International Law from a Nordic Perspective
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This chapter reviews the outcome of a recent endeavour of a conference of Nordic international lawyers to identify and analyse ‘the Nordic approach to international law’. It focuses, in particular, on the role played by Scandinavian realism – the legal philosophical school of thought for which the Nordic region has presumably gained most international renown – in relation to two different aspects of a possible Nordic international law tradition. On one hand, there is the legal political dimension of shaping international law directly in treaties. On the other, there is the legal doctrinal dimension in national constitutional law having to do with the domestication of international law, particularly through the integration by national judiciaries of the case law of international courts and tribunals. The chapter shows that Scandinavian realism plays rather different roles in Nordic scholarship relating to these two dimensions: it is conspicuously absent in discussions about the direct shaping of international law, and it is mistakenly present in discussions about the apparently reluctant domestication of such law in the national judiciaries of the Nordic countries. Finally, based on the experiences of the 2015 conference, the chapter provides some methodological reflections on how future research projects on Nordic approaches to international law might be construed.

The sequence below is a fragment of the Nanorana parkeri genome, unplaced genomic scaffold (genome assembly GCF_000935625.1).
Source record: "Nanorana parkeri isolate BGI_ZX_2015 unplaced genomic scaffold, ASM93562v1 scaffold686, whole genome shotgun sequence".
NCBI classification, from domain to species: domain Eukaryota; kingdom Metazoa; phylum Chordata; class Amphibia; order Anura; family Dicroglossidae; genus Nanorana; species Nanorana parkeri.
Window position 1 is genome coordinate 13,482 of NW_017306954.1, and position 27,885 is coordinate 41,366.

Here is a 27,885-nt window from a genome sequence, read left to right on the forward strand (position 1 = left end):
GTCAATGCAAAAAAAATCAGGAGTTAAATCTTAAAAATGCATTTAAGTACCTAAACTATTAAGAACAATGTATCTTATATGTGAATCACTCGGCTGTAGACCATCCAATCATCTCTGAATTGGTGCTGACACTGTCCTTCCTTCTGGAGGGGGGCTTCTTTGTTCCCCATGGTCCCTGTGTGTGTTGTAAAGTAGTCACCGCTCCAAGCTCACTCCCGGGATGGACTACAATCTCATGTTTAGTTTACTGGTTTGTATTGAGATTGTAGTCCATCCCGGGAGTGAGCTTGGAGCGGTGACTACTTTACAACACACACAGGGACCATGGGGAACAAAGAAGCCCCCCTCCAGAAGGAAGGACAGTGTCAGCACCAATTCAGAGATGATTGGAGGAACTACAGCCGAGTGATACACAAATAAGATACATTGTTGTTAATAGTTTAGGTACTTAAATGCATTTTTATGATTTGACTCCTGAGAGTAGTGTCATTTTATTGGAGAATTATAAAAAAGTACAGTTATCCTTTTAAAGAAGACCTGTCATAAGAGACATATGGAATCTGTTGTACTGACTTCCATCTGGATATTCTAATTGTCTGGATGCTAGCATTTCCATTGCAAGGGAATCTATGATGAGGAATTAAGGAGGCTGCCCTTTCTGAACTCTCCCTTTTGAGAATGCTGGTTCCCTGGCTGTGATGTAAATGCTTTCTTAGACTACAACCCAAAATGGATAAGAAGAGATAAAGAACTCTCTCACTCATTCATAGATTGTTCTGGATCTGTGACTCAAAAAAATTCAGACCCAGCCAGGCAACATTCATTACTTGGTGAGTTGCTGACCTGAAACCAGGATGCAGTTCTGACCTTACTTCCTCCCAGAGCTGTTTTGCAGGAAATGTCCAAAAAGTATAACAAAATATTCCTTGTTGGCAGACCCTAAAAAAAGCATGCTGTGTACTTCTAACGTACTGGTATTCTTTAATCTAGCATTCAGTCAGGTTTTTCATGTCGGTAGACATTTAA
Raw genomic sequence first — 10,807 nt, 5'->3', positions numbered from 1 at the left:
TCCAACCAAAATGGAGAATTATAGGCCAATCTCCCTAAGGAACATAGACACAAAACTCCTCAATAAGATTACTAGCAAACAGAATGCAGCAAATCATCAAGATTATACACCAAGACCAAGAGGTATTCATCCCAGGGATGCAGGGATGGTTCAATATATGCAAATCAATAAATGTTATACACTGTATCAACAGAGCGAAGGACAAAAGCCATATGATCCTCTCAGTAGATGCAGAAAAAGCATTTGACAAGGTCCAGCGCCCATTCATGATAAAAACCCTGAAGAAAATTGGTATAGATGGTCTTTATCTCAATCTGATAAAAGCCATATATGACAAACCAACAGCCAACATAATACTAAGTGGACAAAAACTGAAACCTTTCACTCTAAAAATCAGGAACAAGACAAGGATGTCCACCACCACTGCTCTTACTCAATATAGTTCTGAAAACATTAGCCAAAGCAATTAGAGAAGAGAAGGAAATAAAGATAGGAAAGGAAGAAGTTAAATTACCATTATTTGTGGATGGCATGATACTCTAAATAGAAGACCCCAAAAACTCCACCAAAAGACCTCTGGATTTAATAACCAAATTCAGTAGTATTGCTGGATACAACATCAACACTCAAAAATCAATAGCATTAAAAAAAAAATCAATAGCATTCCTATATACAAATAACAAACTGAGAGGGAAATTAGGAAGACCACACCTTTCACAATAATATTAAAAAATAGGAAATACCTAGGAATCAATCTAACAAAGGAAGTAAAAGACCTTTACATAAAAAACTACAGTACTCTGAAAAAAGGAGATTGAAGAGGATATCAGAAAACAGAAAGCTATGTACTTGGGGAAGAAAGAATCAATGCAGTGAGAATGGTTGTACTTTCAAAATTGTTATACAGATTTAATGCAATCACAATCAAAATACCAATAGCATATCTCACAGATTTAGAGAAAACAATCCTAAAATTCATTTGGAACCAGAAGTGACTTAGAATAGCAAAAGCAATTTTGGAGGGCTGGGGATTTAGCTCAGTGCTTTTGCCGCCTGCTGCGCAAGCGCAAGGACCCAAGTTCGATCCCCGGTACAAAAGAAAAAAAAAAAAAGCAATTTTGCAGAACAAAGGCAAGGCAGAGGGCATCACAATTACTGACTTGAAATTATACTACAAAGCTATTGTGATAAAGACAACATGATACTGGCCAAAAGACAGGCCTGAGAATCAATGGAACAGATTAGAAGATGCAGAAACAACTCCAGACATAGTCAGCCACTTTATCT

|Title of host publication||European International Law Traditions|
|Number of pages||15|
|Place of Publication||Heidelberg et al.|
|Publication status||Published - 2020|